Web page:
COVID-19 is Causing a Mental Health Crisis

Photo provided by Inside Higher Ed

Individuals are facing mental health crises due to COVID-19 and the long lasting affects of quarantine.

Photo provided by Inside Higher Ed Individuals are facing mental health crises due to COVID-19 and the long lasting affects of quarantine.


The closure of schools around the world was set in place to keep students safe from the COVID-19 pandemic, however, this closing has opened up a new danger concerning teen mental health. Over the past six months the world has flipped on it’s head forcing everyone to shift to a new normal consisting of quarantine, social distancing, and the life of living through a global pandemic. What happens when a teenager is faced with school closures, lockdown, and self isolation? 

In a matter of weeks high school students across the globe were slammed with an alternate reality. Sitting in a classroom became online lessons from home, stressing about what to wear to prom turned to disappoint as school functions were cancelled, school supply shopping went from searching the stores for notebooks and pens to picking up laptops from the school.

With no preparation for such drastic changes, a growing crisis rose among teenage mental health struggles. The stress of high school alone is a heavy weight, and many students aren’t able to process and cope with the cancellation of in person schools. Freedom High School counselor, Cristi Goldberg, spoke on the impacts of the pandemic on high schoolers. Goldberg mentioned that while all students were handling the situation differently, extroverted students seemed to struggle more with online learning and self isolation.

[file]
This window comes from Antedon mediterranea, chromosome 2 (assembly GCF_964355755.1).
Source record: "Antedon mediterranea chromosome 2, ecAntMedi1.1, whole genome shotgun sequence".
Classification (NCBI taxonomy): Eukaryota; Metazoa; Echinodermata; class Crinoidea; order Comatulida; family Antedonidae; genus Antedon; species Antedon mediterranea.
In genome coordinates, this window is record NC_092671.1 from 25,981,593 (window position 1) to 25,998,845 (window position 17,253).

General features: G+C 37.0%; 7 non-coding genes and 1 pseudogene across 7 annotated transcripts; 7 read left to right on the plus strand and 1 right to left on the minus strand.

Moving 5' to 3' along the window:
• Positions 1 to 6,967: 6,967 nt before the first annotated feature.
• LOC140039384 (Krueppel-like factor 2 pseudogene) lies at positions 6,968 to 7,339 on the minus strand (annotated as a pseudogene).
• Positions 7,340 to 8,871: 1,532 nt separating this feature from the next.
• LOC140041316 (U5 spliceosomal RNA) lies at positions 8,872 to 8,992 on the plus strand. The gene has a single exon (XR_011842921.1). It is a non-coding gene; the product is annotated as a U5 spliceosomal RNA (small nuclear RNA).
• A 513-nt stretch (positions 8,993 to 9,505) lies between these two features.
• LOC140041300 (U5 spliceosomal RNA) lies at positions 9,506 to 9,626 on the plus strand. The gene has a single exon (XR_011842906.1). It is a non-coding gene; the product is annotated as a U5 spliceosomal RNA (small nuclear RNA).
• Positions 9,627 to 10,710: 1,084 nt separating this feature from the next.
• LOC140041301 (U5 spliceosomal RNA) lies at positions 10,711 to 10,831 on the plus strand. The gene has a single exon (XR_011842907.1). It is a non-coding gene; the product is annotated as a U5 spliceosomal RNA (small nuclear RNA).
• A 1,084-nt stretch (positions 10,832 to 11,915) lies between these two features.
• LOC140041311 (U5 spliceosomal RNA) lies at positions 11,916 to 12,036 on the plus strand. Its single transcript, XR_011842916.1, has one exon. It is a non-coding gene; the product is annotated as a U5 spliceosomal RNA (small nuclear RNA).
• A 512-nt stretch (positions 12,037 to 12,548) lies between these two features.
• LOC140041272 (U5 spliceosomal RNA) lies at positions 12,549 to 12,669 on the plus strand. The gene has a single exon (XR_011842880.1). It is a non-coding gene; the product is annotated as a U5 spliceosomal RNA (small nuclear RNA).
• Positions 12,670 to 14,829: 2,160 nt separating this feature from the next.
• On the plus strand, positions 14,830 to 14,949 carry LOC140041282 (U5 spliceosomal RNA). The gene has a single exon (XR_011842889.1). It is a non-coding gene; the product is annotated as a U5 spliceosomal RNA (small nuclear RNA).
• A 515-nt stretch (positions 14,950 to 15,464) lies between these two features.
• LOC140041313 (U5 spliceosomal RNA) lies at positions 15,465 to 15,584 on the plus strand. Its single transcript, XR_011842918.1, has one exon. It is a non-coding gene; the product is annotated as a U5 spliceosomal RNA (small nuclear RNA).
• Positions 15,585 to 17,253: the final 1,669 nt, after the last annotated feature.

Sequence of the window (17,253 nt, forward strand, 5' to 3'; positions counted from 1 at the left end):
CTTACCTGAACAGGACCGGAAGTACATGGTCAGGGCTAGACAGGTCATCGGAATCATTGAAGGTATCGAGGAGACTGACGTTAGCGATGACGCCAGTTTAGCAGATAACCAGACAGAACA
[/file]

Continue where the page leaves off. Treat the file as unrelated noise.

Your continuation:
“The students who aren’t doing as well are the ones who are a little more social and tied to their friend group more and sports, clubs, activities and friends,” Goldberg said.

Social connection and engagement is a crucial part of high school and plays a major role in teenage development. Those who are introverted and tend to do things on their own anyway, may not struggle as much with the transition to online. However, students who thrive in group environments are at much higher risk to develop mental health struggles due to self quarantine. 

Many students rely on their friends and peers to open up to and over the course of the pandemic, more students have been disconnected.  

“It is important to keep tabs on your peers’ mental health and sadly a lot of people have responded negatively to the virus,” senior Tyler Potock said.

There have been positive aspects of switching to online at home. Students now have simpler daily routines and more time to themselves. More self care time can lead to the discovery of new likings and activities.

“I was affected for the better and used my time in quarantine finding new hobbies and reconnecting with old friends,” Potock said.

Change is not an easy concept to grasp, especially when it is forced upon by something unexpected, such as a pandemic. Teenagers react in different ways, though the struggles of mental health add additional hardships. 

““I think that people need to recognize how the changes made in everyday life when COVID struck was harmful to a majority,” Potock said.